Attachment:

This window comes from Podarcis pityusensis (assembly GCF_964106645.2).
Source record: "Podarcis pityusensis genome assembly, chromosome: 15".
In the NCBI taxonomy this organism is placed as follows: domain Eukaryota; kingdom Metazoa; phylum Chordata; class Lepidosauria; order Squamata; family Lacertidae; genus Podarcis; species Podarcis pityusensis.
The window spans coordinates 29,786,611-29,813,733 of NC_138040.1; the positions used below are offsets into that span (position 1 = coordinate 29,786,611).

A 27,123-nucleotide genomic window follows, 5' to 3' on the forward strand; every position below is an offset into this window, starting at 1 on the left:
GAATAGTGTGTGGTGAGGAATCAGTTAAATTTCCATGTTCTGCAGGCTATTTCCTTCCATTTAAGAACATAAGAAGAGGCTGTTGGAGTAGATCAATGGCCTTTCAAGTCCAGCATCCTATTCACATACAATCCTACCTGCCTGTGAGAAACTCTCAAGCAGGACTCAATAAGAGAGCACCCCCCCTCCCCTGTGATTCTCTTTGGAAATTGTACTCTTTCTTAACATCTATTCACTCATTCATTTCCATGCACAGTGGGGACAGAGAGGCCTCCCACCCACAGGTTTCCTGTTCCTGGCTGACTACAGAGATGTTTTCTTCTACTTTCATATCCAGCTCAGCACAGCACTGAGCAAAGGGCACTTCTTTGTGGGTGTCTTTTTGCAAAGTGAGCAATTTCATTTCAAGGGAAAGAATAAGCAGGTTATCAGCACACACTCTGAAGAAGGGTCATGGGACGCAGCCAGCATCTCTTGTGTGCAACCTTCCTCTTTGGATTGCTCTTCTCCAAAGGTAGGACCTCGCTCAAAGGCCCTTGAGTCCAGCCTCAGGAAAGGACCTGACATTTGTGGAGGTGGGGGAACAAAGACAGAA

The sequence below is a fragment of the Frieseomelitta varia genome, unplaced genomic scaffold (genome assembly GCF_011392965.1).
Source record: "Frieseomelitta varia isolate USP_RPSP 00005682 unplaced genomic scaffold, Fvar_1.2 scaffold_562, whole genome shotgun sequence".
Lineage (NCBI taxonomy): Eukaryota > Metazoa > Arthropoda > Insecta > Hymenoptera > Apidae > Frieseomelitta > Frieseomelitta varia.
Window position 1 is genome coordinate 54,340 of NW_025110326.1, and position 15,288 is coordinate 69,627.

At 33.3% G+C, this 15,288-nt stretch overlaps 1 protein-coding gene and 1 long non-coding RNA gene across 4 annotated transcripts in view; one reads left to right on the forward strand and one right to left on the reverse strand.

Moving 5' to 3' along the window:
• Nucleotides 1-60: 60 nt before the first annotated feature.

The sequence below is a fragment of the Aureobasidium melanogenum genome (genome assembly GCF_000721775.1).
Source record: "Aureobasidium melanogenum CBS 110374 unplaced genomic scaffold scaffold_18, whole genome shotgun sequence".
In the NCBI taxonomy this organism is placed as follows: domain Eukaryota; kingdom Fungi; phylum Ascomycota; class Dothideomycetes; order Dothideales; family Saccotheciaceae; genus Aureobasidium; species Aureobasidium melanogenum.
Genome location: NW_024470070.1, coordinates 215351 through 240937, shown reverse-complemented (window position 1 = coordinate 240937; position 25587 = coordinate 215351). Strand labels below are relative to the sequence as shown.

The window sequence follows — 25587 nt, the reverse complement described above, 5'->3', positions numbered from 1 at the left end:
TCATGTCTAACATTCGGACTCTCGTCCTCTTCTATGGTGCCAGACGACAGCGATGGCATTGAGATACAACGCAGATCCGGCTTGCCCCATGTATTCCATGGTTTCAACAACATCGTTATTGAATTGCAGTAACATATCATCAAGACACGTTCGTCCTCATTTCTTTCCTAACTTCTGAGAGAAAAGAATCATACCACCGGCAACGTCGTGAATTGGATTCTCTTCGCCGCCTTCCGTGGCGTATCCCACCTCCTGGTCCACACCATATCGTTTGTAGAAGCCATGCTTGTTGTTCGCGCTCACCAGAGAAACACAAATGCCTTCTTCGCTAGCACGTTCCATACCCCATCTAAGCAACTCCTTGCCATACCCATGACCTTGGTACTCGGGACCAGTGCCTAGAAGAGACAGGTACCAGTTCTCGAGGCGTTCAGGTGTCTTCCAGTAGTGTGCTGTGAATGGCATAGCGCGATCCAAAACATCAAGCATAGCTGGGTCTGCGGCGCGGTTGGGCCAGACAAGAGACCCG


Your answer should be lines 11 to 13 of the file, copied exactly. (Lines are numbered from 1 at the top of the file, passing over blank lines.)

At 33.3% G+C, this 15,288-nt stretch overlaps 1 protein-coding gene and 1 long non-coding RNA gene across 4 annotated transcripts in view; one reads left to right on the forward strand and one right to left on the reverse strand.

Moving 5' to 3' along the window:
• Nucleotides 1-60: 60 nt before the first annotated feature.